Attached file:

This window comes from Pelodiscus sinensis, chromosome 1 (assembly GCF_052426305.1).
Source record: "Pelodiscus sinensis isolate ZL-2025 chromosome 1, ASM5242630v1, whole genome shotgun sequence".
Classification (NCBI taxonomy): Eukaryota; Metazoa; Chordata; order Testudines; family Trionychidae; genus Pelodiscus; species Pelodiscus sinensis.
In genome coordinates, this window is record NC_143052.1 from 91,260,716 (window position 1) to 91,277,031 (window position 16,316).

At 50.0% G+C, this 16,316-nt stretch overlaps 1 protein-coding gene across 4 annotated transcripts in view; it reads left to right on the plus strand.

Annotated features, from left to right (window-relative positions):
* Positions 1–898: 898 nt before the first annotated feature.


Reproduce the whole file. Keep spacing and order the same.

This window comes from Pelodiscus sinensis, chromosome 1 (assembly GCF_052426305.1).
Source record: "Pelodiscus sinensis isolate ZL-2025 chromosome 1, ASM5242630v1, whole genome shotgun sequence".
Classification (NCBI taxonomy): Eukaryota; Metazoa; Chordata; order Testudines; family Trionychidae; genus Pelodiscus; species Pelodiscus sinensis.
In genome coordinates, this window is record NC_143052.1 from 91,260,716 (window position 1) to 91,277,031 (window position 16,316).

At 50.0% G+C, this 16,316-nt stretch overlaps 1 protein-coding gene across 4 annotated transcripts in view; it reads left to right on the plus strand.

Annotated features, from left to right (window-relative positions):
* Positions 1–898: 898 nt before the first annotated feature.